Paul Krugman, blogger, fiat-currency enthusiast and winner of the Nobel Prize in Economics earlier this year justified his scepticism about cryptocurrencies in the New York Times. He asked readers to give him a clear answer to the question: what is the problem cryptocurrency solves? He wrote: ‘Governments have occasionally abused the privilege of creating fiat money, but for the most part governments and central banks exercise restraint.’ He added that, unlike bitcoin, ‘fiat currencies have underlying value because men with guns say they do. And this means that their value isn’t a bubble that can collapse if people lose faith.’
Case closed, apparently. What he omitted to mention was that bitcoin has been operating successfully for almost ten years now, with no confirmed cases of fraudulent transactions. Every day, its traded volumes run to billions of dollars. In fact, bitcoin’s increasing reputation for security and the growth it is still undergoing suggests it is not about to go away. Could it be the market knows something about bitcoin and central banks that Krugman does not?
A closer look at the track record of government money offers a perspective somewhat different to that seen through Krugman’s rose-tinted spectacles.
As I write, Zimbabwe and Venezuela are undergoing the ravages of a collapse of government money, while Argentina, Iran and Turkey teeter on the brink. A quarter of a billion humans live in these failing economies — but not enough, evidently, to dissuade Krugman from endorsing government control of money so wholeheartedly.
It’s not even as if what is happening in these countries is a new phenomenon. Hyperinflation has occurred 57 times since the end of the first world war, afflicting several billions of people. In every instance, it has been the type of money whose worth is supposedly protected by men with guns that has become, well, worthless.
Indeed, hyperinﬂation is a form of economic disaster unique to government-created money. There was never an example of hyperinﬂation when economies operated a gold or silver standard. Government money is relatively cheap to produce, meaning governments in crisis are all too happy to produce it. In this way — as we have seen too often — it is possible for a society to lose all of its savings in the space of a few months, or even weeks. This is what happens when the wrong people gain control of the financial levers. Whatever alleged benefits government-managed money may have, a single episode of hyperinflation far outweighs them all.
While most countries have not experienced hyperinflation, they have almost all experienced significant currency devaluation over sustained periods. Between 1960 and 2015, for example, money supply in all countries increased by an average 32 per cent per year.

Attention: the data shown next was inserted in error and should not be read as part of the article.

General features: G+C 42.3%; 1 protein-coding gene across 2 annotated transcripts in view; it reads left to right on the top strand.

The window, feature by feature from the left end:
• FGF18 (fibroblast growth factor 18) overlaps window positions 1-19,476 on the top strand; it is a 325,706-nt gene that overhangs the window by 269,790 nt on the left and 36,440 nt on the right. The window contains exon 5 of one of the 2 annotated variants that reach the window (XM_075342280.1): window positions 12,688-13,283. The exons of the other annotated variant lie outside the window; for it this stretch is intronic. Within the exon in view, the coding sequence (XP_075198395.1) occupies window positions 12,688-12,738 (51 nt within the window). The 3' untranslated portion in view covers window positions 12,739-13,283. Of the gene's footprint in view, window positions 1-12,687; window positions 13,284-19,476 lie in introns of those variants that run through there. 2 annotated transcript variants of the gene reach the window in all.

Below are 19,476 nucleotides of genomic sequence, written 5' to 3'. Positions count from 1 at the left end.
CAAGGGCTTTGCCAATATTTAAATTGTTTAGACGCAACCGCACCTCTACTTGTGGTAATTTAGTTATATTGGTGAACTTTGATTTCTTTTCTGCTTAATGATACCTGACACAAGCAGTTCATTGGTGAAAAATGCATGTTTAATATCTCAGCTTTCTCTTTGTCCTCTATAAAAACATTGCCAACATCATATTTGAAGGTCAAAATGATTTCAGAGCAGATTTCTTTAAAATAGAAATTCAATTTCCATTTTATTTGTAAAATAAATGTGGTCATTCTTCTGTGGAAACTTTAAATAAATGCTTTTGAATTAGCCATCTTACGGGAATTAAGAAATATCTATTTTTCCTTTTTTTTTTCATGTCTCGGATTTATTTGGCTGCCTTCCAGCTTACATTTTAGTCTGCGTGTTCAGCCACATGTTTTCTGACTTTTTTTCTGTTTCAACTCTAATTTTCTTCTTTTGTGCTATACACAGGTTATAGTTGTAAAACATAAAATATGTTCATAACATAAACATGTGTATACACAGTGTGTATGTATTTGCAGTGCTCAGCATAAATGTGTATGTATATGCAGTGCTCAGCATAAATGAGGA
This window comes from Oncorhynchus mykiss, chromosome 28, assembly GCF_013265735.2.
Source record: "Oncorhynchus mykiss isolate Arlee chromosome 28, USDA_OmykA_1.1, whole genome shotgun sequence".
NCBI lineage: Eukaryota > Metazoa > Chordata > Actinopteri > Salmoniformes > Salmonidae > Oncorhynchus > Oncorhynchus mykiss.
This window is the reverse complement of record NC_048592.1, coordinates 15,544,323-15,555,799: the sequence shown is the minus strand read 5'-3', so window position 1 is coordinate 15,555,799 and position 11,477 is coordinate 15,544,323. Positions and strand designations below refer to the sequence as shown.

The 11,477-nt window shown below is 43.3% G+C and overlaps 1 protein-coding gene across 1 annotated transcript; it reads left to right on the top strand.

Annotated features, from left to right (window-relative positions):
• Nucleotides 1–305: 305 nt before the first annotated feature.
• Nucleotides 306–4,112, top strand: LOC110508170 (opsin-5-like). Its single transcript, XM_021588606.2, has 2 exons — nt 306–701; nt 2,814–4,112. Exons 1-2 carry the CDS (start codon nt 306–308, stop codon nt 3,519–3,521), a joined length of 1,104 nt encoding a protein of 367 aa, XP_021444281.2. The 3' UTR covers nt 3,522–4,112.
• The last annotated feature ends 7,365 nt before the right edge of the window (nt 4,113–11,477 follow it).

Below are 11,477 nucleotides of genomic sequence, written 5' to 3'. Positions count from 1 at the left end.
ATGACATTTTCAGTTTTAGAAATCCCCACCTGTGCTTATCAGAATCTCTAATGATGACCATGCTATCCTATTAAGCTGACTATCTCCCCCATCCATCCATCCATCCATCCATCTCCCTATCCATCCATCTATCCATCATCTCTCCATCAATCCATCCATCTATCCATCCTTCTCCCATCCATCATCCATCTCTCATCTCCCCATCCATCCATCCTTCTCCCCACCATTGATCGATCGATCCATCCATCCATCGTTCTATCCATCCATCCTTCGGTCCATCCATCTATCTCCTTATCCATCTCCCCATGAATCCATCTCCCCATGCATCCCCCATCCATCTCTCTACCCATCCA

Krugman doesn’t seem to believe the value of government money needs to be justified intellectually. Instead, he believes ‘men with guns’ will suffice as an argument. The good news for him is that intellectual justifications do not ultimately matter when set against the realities of the market. The power of the state is usually sufficient to protect the economic monopolies he defends. However, the bad news is that the flow of bitcoin — which is decentralised, digital and cryptographically secured — is far harder to stop with guns.
Krugman cites the relatively high cost of bitcoin transactions as a reason the cryptocurrency cannot compete long term with fiat currencies. He seems, mistakenly, to assume bitcoin is competing with consumer payment networks like Visa or PayPal. But as I argue in my book The Bitcoin Standard, that is not what bitcoin is best suited for. Rather, bitcoin is an international settlement network, one that competes with the central bank settlement systems that are the foundation upon which networks like Visa or PayPal depend.
It must also be said that bitcoin transaction costs are relatively cheap compared with those of traditional settlement systems. And that’s not to mention that bitcoin offers international clearance within an hour, while the current banking system usually needs days, and sometimes weeks.
Certainly, there is appetite for a credible alternative to government-controlled fiat currencies. In the nine years that it has been trading, bitcoin has appreciated 700,000,000 per cent against the dollar, despite the naysayers and warnings of its impending collapse.
Perhaps the most compelling argument for bitcoin is the completely apolitical and predictable monetary policy it operates within. Bitcoin cannot be used for quantitative easing, for example. You can’t just print more of it when the whim takes you. If bitcoin’s continued growth deprives central banks of the ability to finance catastrophic wars by printing money, or if it prevents even one more tragic incidence of hyperinflation, the energy consumption required to mine it will be the best bargain humanity ever got.
Could bitcoin collapse? Of course it could. Any investor who puts a large amount of money into bitcoin must know they are taking a significant risk. But bitcoin’s price-falls these days bottom out at prices many times higher than they did only a few years ago.
Can government currencies and bonds collapse, or drop significantly in value, despite the ‘men with guns’ that protect them? The answer — after 100 years and more of hyperinflation, financial repression and sovereign default, which together have affected billions of people — is a resounding yes.
It’s no wonder so many people do not share Krugman’s enthusiasm for the last century’s experiment with government-controlled money, and herein lies the problem that bitcoin solves. Bitcoin offers anyone in the world an escape from being controlled by economists who believe they are immune to the lessons of history.